Remember last month when EBT cards in Louisiana showed no limits? Remember how all of those EBT users had a chaos-fueled shopping spree and emptied store shelves within hours? Remember how that one woman with only 49 cents left on her card tried to leave with $700 worth of food?

Well, the governor of Louisianna remembers too, and he has taken the unprecedented move of canceling the benefits cards for every person suspect of participating in the fraudulent free-for-all.

… Louisiana governor Bobby Jindal’s office will cancel food stamp benefits for anyone who participated in a fraud and shopping spree catalyzed by an EBT malfunction.

More than 12,000 people were sent an insufficient funds notice when the problem with the EBT cards was fixed on Oct. 12; those who transgressed may lose their EBT cards for a year.

Suzy Sonnier, the secretary of state at the Department of Children and Family Services, released a statement saying: “We must protect the program for those who receive and use their benefits appropriately according to the law. We are looking at each case individually, addressing those recipients who are suspected of misrepresenting their eligibility for benefits or defrauding the system.” (source)

It all started on October 12, when technical problems plagued the EBT system across the country. 17 states were affected. Most of the benefits recipients couldn’t use their cards at all, causing mini-riots across the country when they were unable to buy food for their families. Within a few days, the USDA had sent notices to the states ordering them to freeze SNAP funds as a contingency plan because of the government shutdown. Meanwhile, in a few places in Louisiana, the EBT malfunction caused the cards to show no limit, and many stores allowed users to shop anyway.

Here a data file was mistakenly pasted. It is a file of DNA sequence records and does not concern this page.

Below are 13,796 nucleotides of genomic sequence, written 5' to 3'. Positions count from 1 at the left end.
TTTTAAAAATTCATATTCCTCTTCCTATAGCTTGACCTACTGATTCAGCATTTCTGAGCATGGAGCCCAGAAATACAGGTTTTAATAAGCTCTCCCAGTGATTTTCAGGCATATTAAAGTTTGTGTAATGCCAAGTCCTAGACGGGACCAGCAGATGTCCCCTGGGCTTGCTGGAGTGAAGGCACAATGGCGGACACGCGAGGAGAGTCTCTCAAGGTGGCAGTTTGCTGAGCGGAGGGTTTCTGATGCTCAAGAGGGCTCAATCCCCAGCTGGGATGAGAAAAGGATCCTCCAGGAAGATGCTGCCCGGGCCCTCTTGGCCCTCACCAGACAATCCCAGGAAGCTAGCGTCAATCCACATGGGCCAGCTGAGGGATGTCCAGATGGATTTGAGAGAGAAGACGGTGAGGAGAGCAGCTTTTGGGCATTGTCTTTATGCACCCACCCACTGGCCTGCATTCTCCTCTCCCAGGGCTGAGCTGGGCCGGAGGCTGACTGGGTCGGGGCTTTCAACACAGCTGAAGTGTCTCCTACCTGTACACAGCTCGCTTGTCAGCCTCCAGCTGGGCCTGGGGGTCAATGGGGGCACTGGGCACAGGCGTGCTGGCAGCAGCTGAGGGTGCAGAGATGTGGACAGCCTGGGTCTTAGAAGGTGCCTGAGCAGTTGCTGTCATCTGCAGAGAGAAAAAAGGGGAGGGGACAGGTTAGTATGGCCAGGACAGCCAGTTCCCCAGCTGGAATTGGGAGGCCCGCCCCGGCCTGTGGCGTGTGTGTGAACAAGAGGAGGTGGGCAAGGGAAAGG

And shop they did. Even though the accepted policy is to allow benefits recipients to purchase $50 worth of groceries in the event that cards malfunction, many stores did not limit purchases. Grocery carts were filled with reckless abandon and users gleefully left the stores with hundreds of dollars worth of ill-gotten supplies.

It looks like dishonesty was not the best policy, however.
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